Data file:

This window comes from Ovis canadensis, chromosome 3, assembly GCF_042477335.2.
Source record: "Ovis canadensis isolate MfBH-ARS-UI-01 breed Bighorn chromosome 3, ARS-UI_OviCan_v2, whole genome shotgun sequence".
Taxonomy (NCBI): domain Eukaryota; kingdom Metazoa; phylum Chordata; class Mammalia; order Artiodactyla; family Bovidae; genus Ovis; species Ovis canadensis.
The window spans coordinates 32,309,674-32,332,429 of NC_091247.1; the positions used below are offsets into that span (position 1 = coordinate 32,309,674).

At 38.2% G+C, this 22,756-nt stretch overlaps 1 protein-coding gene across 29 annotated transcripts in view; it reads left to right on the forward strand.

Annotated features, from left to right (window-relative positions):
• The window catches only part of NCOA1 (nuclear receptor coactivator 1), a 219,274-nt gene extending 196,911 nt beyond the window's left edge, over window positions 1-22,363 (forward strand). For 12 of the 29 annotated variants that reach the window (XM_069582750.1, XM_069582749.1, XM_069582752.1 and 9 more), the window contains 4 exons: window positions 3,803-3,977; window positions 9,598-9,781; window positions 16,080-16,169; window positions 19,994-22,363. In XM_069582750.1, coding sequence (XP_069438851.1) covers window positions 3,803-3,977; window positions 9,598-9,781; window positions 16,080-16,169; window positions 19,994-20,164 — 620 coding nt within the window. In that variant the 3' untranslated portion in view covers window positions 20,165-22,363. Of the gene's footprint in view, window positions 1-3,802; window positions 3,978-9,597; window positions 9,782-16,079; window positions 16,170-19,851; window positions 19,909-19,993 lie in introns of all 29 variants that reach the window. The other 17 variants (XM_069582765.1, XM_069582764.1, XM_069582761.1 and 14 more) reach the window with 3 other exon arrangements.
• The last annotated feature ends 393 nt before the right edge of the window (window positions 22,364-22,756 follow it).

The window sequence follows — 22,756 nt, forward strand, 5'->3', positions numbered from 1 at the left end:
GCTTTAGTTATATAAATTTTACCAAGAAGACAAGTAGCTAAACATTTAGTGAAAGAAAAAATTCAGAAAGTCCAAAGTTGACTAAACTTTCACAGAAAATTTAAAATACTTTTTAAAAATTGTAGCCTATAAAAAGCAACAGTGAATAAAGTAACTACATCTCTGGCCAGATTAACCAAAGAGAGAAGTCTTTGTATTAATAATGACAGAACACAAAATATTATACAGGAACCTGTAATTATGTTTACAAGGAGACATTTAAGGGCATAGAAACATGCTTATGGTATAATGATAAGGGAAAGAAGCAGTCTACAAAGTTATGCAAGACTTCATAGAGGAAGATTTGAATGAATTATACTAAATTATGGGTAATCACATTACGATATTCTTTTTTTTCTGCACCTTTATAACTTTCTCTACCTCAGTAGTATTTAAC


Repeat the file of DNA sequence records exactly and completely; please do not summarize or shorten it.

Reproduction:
This window comes from Ovis canadensis, chromosome 3, assembly GCF_042477335.2.
Source record: "Ovis canadensis isolate MfBH-ARS-UI-01 breed Bighorn chromosome 3, ARS-UI_OviCan_v2, whole genome shotgun sequence".
Taxonomy (NCBI): domain Eukaryota; kingdom Metazoa; phylum Chordata; class Mammalia; order Artiodactyla; family Bovidae; genus Ovis; species Ovis canadensis.
The window spans coordinates 32,309,674-32,332,429 of NC_091247.1; the positions used below are offsets into that span (position 1 = coordinate 32,309,674).

At 38.2% G+C, this 22,756-nt stretch overlaps 1 protein-coding gene across 29 annotated transcripts in view; it reads left to right on the forward strand.

Annotated features, from left to right (window-relative positions):
• The window catches only part of NCOA1 (nuclear receptor coactivator 1), a 219,274-nt gene extending 196,911 nt beyond the window's left edge, over window positions 1-22,363 (forward strand). For 12 of the 29 annotated variants that reach the window (XM_069582750.1, XM_069582749.1, XM_069582752.1 and 9 more), the window contains 4 exons: window positions 3,803-3,977; window positions 9,598-9,781; window positions 16,080-16,169; window positions 19,994-22,363. In XM_069582750.1, coding sequence (XP_069438851.1) covers window positions 3,803-3,977; window positions 9,598-9,781; window positions 16,080-16,169; window positions 19,994-20,164 — 620 coding nt within the window. In that variant the 3' untranslated portion in view covers window positions 20,165-22,363. Of the gene's footprint in view, window positions 1-3,802; window positions 3,978-9,597; window positions 9,782-16,079; window positions 16,170-19,851; window positions 19,909-19,993 lie in introns of all 29 variants that reach the window. The other 17 variants (XM_069582765.1, XM_069582764.1, XM_069582761.1 and 14 more) reach the window with 3 other exon arrangements.
• The last annotated feature ends 393 nt before the right edge of the window (window positions 22,364-22,756 follow it).

The window sequence follows — 22,756 nt, forward strand, 5'->3', positions numbered from 1 at the left end:
GCTTTAGTTATATAAATTTTACCAAGAAGACAAGTAGCTAAACATTTAGTGAAAGAAAAAATTCAGAAAGTCCAAAGTTGACTAAACTTTCACAGAAAATTTAAAATACTTTTTAAAAATTGTAGCCTATAAAAAGCAACAGTGAATAAAGTAACTACATCTCTGGCCAGATTAACCAAAGAGAGAAGTCTTTGTATTAATAATGACAGAACACAAAATATTATACAGGAACCTGTAATTATGTTTACAAGGAGACATTTAAGGGCATAGAAACATGCTTATGGTATAATGATAAGGGAAAGAAGCAGTCTACAAAGTTATGCAAGACTTCATAGAGGAAGATTTGAATGAATTATACTAAATTATGGGTAATCACATTACGATATTCTTTTTTTTCTGCACCTTTATAACTTTCTCTACCTCAGTAGTATTTAAC